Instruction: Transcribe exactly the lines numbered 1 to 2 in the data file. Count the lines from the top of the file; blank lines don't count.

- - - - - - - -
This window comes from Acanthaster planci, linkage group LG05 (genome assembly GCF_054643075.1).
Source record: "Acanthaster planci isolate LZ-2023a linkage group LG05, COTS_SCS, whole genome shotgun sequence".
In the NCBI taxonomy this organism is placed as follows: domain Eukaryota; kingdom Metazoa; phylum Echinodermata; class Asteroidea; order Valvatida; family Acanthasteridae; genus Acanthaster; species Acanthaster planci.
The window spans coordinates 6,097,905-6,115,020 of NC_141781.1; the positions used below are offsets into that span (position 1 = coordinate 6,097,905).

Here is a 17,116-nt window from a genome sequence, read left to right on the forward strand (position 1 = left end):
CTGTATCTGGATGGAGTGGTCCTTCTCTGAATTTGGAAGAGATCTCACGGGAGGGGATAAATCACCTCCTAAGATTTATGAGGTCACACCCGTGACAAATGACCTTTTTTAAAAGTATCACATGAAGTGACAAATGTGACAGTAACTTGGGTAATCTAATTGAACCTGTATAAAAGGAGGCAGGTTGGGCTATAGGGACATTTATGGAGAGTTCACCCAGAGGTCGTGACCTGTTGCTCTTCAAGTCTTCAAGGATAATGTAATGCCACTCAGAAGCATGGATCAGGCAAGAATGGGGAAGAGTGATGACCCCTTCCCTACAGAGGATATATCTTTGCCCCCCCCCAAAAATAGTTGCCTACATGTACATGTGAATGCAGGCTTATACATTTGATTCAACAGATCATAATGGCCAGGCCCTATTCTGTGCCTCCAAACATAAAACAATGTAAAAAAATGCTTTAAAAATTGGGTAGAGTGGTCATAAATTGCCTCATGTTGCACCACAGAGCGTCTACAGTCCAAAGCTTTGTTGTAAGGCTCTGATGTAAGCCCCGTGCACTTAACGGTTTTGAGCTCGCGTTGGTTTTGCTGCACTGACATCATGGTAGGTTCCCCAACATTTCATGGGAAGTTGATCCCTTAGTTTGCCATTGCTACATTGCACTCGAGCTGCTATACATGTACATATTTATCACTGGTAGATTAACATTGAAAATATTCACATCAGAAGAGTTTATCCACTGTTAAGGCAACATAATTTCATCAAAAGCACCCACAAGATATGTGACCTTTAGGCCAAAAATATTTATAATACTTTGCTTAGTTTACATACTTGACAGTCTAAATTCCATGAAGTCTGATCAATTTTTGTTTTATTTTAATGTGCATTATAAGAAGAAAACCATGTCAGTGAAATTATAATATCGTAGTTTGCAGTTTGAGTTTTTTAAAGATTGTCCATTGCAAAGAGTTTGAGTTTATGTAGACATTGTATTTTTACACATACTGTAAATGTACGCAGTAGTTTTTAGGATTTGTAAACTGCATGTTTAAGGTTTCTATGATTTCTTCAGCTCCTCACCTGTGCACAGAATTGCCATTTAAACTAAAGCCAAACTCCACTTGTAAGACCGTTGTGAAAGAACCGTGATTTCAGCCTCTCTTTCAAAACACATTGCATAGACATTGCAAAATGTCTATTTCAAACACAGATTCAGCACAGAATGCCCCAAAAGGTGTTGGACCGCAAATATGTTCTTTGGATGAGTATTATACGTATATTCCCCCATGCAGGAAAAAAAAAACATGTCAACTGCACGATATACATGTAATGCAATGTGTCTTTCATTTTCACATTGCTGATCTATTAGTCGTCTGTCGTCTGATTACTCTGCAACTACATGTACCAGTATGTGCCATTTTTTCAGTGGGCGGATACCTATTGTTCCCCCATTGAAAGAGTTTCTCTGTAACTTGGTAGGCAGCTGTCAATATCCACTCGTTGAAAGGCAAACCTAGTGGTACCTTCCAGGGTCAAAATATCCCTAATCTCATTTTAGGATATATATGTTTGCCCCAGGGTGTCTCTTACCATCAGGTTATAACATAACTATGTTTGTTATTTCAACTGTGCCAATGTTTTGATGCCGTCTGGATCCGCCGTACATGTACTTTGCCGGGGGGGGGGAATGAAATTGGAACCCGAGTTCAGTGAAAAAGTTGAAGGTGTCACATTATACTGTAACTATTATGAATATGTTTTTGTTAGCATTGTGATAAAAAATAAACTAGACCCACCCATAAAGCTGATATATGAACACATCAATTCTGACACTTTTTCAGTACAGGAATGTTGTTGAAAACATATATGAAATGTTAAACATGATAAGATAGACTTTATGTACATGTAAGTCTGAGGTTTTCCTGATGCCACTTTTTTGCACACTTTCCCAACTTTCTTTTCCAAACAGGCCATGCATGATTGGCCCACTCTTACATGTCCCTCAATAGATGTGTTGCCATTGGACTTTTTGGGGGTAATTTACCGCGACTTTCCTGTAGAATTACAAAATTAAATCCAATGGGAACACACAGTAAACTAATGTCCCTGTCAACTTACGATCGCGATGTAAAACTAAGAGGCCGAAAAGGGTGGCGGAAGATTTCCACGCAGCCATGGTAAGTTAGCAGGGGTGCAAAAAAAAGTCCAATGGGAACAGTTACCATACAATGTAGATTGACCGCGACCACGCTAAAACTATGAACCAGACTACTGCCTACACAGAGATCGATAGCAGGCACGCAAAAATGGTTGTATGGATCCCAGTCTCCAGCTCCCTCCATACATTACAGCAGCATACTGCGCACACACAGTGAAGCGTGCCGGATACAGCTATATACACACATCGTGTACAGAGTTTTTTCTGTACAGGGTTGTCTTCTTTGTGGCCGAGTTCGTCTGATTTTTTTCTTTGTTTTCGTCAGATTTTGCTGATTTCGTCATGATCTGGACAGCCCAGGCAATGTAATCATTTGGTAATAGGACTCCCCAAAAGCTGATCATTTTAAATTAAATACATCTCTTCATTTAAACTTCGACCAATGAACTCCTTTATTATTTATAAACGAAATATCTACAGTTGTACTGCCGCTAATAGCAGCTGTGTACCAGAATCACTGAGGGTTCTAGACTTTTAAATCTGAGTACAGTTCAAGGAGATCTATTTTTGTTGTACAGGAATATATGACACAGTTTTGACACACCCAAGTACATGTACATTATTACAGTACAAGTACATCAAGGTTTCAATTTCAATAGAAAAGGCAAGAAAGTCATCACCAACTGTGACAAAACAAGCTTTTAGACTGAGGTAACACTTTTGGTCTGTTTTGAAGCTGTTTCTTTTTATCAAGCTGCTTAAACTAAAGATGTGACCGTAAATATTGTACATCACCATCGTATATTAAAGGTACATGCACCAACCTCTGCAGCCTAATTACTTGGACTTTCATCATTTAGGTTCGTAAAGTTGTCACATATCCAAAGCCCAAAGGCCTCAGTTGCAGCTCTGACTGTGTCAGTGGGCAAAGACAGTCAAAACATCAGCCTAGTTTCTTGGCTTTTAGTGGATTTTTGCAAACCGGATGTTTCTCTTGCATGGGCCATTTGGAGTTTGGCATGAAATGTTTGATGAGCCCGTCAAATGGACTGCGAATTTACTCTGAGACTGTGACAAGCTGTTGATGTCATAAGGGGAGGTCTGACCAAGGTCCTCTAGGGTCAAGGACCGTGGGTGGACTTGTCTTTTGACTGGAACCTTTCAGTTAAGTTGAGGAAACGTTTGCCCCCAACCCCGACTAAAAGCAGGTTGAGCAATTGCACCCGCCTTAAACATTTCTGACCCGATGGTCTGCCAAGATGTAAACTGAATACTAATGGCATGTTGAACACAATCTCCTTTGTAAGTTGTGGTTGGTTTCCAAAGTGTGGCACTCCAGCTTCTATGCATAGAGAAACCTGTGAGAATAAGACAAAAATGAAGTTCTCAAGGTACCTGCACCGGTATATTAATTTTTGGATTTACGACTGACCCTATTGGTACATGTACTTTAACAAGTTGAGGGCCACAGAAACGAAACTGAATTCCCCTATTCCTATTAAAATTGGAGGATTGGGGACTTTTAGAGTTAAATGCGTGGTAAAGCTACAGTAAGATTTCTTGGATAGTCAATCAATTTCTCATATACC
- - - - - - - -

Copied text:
This window comes from Acanthaster planci, linkage group LG05 (genome assembly GCF_054643075.1).
Source record: "Acanthaster planci isolate LZ-2023a linkage group LG05, COTS_SCS, whole genome shotgun sequence".